Blog

Co-Parenting with an Abusive Former Spouse

Is Co-Parenting Possible With an Abusive Former Spouse?

Studies show that domestic violence has occurred at least once in two-thirds of all marriages, and some observers have estimated that it is the reason for at least 25% of all divorces. Many divorce attorneys believe that the actual numbers are much higher based on the cases that they have personally handled. In addition, many divorces of spouses who have experienced domestic violence also involve issues dealing with child custody, and in those cases, the victim is faced with the challenge of how to co-parent with their former abuser.

Intimate Partner Abuse

Victims of domestic violence can be anyone living in the household and extend to child abuse and elder abuse. The term “intimate partner violence,” however, is typically reserved for victims who are in a sexual relationship with the abuser. To some professionals, the term “intimate partner abuse” is preferred because many people associate violence with physical violence. However, such behavior comes in many different forms, including mental abuse and financial control.

Abuse Toward Children

There are also divorce and custody cases where children have been the victims of abuse by a parent. If this is applicable to your situation, it is important to discuss this with the divorce lawyer who you are working with. In child custody cases, the emphasis of the court is doing what is in the best interest of the child. As a result, in cases involving child abuse, the court may require supervised parenting time for the abusive parent, whereas they may be less likely to make such requirements if the abuse has been limited to the former partner.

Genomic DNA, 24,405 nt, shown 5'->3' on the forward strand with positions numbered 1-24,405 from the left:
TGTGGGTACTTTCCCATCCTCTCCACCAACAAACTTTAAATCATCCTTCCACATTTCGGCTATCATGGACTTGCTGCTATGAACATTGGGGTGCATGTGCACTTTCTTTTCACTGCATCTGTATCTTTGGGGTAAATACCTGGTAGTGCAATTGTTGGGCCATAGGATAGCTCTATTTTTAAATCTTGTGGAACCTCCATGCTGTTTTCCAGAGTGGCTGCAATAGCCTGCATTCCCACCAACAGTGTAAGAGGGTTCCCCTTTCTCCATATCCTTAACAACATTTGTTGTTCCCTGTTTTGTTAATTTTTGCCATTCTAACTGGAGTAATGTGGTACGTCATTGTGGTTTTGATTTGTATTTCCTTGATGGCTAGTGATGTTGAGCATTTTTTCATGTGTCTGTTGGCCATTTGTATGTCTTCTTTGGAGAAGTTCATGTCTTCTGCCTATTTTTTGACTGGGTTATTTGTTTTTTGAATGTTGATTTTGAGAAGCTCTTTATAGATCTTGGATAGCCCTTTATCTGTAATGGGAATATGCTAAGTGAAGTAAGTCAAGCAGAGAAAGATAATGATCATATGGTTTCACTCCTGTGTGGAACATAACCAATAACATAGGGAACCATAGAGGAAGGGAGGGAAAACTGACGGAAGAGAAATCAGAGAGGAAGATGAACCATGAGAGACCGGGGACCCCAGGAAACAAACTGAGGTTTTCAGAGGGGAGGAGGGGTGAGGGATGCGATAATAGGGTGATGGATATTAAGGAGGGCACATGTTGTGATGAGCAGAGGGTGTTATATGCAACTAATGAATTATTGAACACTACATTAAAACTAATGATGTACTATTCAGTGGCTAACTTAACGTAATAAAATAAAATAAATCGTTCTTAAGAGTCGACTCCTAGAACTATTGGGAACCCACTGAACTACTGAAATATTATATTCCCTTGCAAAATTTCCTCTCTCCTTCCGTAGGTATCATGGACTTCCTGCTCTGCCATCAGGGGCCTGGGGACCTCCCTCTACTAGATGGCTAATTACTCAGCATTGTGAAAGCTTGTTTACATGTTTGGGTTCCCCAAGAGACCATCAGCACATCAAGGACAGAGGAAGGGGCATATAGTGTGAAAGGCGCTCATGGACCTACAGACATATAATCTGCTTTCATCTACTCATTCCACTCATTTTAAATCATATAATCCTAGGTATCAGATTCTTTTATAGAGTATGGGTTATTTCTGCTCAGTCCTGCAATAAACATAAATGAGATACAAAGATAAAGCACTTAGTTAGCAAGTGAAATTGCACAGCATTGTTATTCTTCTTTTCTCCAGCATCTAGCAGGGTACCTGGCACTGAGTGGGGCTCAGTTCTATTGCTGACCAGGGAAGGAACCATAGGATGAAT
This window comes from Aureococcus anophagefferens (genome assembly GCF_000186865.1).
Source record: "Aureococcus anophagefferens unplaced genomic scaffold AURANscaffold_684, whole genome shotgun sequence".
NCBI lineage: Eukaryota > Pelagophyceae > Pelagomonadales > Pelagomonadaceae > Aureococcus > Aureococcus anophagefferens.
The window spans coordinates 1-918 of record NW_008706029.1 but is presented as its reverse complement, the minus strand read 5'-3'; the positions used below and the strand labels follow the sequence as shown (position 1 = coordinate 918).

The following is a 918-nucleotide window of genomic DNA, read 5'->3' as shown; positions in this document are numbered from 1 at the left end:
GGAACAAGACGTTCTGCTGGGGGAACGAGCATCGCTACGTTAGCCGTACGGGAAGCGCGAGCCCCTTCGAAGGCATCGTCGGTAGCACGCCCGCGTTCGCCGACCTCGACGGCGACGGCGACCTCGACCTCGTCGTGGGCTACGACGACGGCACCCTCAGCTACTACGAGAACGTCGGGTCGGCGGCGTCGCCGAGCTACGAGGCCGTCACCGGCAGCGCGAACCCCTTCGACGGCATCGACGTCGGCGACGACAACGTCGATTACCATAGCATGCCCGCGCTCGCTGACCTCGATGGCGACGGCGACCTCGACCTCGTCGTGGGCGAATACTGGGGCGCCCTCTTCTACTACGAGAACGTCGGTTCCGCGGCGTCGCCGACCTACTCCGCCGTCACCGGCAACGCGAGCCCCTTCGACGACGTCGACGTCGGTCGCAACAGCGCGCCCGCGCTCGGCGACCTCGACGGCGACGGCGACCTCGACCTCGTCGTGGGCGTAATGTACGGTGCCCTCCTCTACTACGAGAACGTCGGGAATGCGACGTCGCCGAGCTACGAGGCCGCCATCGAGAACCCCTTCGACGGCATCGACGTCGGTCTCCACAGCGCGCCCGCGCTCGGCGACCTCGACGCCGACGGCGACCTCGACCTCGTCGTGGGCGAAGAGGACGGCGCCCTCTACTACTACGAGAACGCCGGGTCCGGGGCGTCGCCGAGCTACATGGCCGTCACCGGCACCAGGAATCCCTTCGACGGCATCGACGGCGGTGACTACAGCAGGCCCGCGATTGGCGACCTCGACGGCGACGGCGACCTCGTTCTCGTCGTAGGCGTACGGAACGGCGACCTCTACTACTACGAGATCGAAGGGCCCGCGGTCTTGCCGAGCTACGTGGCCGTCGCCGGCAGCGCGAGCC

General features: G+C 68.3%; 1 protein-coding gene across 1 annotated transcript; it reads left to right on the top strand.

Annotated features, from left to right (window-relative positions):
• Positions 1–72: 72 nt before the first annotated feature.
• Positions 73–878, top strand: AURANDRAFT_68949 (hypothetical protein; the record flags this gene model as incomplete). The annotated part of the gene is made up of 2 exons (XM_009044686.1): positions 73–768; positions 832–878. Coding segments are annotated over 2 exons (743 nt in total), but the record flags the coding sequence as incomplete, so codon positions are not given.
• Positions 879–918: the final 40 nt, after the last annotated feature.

Co-Parenting With an Abusive Ex Is Often Not Possible

Many experts in the field believe that co-parenting in this scenario is not possible. While the marriage may have technically ended, the victim never gets to move on from the abuse as the co-parenting continues to put the victim backed into the same situations. Because abuse does tend to continue when co-parenting, most family law attorneys recommend against it as well and instead advise another form of shared parenting, such as parallel parenting.

Co-Parenting vs. Parallel Parenting

There are significant distinctions between parallel parenting and co-parenting. Both generally have the same goal as far as the children are concerned. Research has shown that children who spend at least 35% of their time with each parent are mentally and emotionally healthier than those who do not. Co-parenting is the ideal. It involves a shared foundation, such as having the same set of rules at one parent’s house as the children do at the other. This is often not possible in an abusive relationship, unfortunately. Studies show that in cases where the abuse continues, the detrimental effect on the children is just as great if not greater. Parallel parenting does require sacrifices that undermine the ideal of co-parenting, but it is a practical solution.

The Benefits of Parallel Parenting

Many family law attorneys are in favor of parallel parenting because it allows both parents to remain in the children’s lives while allowing the abused former spouse the freedom to heal, regain their individuality and grow emotionally. The benefits for the children are that they experience: